Read More

Should You File Your Client’s Taxes Early?

Common sense says that filing taxes as early as possible in the year gets an onerous chore off your plate and, chances are, gets your clients’ tax refund into their pockets quicker. Common sense can also be wrong if you need, as most taxpayers do, various tax-reporting forms that can arrive in early spring, if not later. There are also many other reasons you may, or may not want, to file your client’s taxes as early as possible.

Read More

IRS Again Postpones Tax Reporting of $600 Payments

The federal government is there to reduce taxpayer confusion.

That, at least, was one point of the reasoning for the recent IRS decision to again postpone a $600 tax-reporting threshold for people paid via third-party settlement networks. Those who made that amount on the likes of eBay and other online sales sites and who received payment via such platforms as PayPal and Venmo will not have that money reported to the IRS for another year.

Does this really let taxpayers off the hook? What strategies should you adapt for when the IRS does mandate this reporting?

Read More

How to Deal with Huge Tax Debt

The only thing scarier than owing Uncle Sam a lot in taxes is being unable to pay the bill. Luckily, the Internal Revenue Service has ways for you to whittle what you owe. Just make sure which method works for you, depending on such factors as the size of your tax debt and what you can afford to pay and when. Don’t panic. Here’s how individual taxpayers can proceed – and what to watch out for.

Read More

Electronic Commerce Creates Confusing Sales Tax Obligations

Any company engaged in e-commerce, i.e., selling online, knows that the ability to reach buyers and customers remotely can juice the bottom line. State and local tax jurisdictions around the country know that, too, especially the bottom line of their sales tax coffers.

Now every state with a statewide sales tax has a threshold past which remote sellers must collect and remit state sales tax. Failure to do so can incur big penalties, or worse, and there’s a lot to know based on where and what you sell online.

Read More

Death and Taxes: What Clients Should Know About the Death of a Spouse

Even your most financially savvy client isn’t going to think clearly after the death of their spouse. Taxes will be last on their minds. That’s where you’ll come in, nudging them toward tax and money moves both immediate and long-term, from filing returns to budgeting income to taking a step-up in basis. Above all, don’t assume grieving clients know these details or that they’ll remember them in one of life’s toughest moments.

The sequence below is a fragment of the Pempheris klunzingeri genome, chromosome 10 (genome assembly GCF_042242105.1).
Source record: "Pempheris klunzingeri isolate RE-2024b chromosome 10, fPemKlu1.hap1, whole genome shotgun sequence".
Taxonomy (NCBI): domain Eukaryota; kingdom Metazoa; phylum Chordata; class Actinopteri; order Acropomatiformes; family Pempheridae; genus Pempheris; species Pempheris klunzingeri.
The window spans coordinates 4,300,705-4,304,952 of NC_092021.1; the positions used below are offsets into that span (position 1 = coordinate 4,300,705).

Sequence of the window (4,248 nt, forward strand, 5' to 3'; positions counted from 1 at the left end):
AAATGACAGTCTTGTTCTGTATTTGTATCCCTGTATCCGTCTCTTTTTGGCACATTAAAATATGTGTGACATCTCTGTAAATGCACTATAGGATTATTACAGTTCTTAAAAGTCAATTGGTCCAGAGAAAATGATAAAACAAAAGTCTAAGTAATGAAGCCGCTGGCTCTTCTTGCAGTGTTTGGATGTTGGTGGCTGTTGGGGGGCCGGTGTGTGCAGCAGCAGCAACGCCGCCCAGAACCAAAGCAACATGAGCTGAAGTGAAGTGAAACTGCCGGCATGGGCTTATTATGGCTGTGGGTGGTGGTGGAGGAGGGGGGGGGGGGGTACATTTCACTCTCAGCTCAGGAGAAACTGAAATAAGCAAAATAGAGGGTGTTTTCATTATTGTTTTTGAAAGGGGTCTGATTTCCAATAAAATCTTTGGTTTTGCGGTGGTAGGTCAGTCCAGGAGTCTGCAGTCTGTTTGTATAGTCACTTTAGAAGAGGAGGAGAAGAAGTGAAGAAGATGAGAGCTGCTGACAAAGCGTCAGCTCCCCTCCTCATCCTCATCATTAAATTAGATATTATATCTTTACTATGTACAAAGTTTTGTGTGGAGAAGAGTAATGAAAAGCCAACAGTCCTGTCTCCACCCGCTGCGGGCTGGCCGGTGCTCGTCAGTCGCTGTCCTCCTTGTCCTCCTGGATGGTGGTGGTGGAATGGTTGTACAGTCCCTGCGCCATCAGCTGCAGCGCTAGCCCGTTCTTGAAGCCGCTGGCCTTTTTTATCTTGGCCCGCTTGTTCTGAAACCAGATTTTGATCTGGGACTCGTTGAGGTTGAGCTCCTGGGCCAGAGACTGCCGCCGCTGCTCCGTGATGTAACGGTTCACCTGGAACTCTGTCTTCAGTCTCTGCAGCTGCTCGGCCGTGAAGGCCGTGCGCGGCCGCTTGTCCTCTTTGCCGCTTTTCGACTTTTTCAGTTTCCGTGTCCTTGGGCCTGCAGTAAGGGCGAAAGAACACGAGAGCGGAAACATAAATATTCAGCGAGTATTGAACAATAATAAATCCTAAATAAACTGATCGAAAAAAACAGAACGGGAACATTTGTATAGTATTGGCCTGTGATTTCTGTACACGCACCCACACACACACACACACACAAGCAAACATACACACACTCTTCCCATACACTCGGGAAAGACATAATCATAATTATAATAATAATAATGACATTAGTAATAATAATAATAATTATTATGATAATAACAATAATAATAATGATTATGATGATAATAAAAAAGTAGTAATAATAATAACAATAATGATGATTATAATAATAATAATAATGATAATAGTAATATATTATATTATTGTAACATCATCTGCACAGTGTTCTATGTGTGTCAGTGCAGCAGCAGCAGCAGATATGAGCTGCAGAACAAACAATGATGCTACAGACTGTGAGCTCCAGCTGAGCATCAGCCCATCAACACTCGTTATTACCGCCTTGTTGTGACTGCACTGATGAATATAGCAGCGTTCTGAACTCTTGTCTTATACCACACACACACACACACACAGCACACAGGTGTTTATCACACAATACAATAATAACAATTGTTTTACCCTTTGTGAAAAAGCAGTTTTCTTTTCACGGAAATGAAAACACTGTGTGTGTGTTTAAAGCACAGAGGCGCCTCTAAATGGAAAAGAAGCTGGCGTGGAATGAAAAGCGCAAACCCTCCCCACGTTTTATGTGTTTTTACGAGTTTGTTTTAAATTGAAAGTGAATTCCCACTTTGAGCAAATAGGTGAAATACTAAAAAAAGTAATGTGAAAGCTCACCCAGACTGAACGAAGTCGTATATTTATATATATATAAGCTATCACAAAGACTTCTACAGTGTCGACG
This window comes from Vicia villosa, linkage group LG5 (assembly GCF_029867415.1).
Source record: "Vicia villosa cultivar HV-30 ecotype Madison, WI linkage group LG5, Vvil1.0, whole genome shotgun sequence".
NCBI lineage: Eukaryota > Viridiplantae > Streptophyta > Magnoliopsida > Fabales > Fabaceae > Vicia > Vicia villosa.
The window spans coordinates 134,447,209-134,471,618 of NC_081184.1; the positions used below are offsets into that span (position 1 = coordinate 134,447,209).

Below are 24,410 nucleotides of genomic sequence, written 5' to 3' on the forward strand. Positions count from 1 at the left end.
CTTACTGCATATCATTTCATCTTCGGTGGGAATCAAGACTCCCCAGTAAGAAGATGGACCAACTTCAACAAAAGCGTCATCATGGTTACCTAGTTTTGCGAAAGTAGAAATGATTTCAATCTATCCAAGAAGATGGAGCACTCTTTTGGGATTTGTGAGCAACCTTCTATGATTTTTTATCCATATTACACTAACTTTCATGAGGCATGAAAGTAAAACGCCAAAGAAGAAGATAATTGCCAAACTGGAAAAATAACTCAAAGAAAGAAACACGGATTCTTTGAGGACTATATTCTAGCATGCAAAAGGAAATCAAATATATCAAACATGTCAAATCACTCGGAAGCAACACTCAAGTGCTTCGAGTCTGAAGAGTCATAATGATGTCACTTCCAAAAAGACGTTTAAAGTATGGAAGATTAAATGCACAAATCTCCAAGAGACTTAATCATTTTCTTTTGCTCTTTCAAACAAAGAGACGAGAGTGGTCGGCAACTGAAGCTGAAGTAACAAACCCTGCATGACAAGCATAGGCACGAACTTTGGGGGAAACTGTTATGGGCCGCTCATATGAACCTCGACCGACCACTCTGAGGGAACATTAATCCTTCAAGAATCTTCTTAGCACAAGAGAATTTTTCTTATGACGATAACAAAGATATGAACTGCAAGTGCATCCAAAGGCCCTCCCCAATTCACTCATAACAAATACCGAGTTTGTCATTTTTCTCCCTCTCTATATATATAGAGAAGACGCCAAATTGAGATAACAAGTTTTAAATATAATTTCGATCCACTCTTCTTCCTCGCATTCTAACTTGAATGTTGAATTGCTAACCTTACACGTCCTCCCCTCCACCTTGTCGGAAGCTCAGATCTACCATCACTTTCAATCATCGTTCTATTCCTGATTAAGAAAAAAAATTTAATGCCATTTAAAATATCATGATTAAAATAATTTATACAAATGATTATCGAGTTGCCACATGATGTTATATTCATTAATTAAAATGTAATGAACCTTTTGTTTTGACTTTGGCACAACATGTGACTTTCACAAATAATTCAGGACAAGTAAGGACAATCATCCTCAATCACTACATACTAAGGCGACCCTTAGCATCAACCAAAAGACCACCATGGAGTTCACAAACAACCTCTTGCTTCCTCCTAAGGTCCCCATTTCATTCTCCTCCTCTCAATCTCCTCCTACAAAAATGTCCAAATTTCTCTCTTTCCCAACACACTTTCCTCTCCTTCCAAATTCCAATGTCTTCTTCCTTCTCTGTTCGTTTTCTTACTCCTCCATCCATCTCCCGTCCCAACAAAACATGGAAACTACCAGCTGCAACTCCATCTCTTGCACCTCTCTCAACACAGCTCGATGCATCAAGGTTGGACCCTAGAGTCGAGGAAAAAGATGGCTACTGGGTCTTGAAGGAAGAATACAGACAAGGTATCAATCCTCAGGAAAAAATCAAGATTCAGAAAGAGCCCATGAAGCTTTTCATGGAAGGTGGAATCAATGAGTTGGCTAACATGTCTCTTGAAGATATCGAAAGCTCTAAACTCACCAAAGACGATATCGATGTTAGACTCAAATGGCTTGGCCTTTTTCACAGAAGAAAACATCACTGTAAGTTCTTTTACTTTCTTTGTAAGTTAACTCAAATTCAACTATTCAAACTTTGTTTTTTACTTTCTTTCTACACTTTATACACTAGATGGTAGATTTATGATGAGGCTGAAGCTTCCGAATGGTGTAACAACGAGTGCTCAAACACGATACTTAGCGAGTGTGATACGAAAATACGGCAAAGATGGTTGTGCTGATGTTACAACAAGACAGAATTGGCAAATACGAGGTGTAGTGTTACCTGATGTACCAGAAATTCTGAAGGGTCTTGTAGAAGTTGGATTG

Read More

CURRENT EDITION

Life Cycle of a Cost Segregation Study

The concept of cost segregation began in the 1960s, when taxpayers argued specific components of real estate had a shorter life than the depreciation tables allowed (39 years for commercial property and 27.5 years for residential real estate). After decades of legal cases, the IRS provided rules and safe harbors in 1996 and 2002. Taxpayers now can use cost segregation and remain compliant with IRS regulations. The real question now is: Does a cost segregation study really reduce a taxpayer’s liability? And if so, by how much?

Three Rules for the Augusta Rule

Today I want to talk about the quick question, “Can I rent my home to my business tax free?” The answer is not straightforward. It takes time to look at the specific set-up of that taxpayer’s business. It requires a bit of research. You need to know things like:
● What’s the fair market value of renting your home?
● How many days will you rent your home to your business?
● Can we substantiate that this rental is ordinary and necessary?

Amber Gray-Fenner already did an excellent job of explaining the Augusta Rule in an earlier issue of the newsletter. So, I won’t go over all the same points. I want to look at what the Augusta Rule is and how it came about. Then, we’ll look at three takeaways for you to remember in your practice and give to your clients.

Death and Taxes: What Clients Should Know About the Death of a Spouse

Even your most financially savvy client isn’t going to think clearly after the death of their spouse. Taxes will be last on their minds. That’s where you’ll come in, nudging them toward tax and money moves both immediate and long-term, from filing returns to budgeting income to taking a step-up in basis. Above all, don’t assume grieving clients know these details or that they’ll remember them in one of life’s toughest moments.

  • NOT A MEMBER YET?

    SUBSCRIBE TO GET ALL OF OUR
    GREAT ARTICLES AND RESOURCES!

  • Avoiding Passive Loss Limitations Through Short-term and Alternative Rentals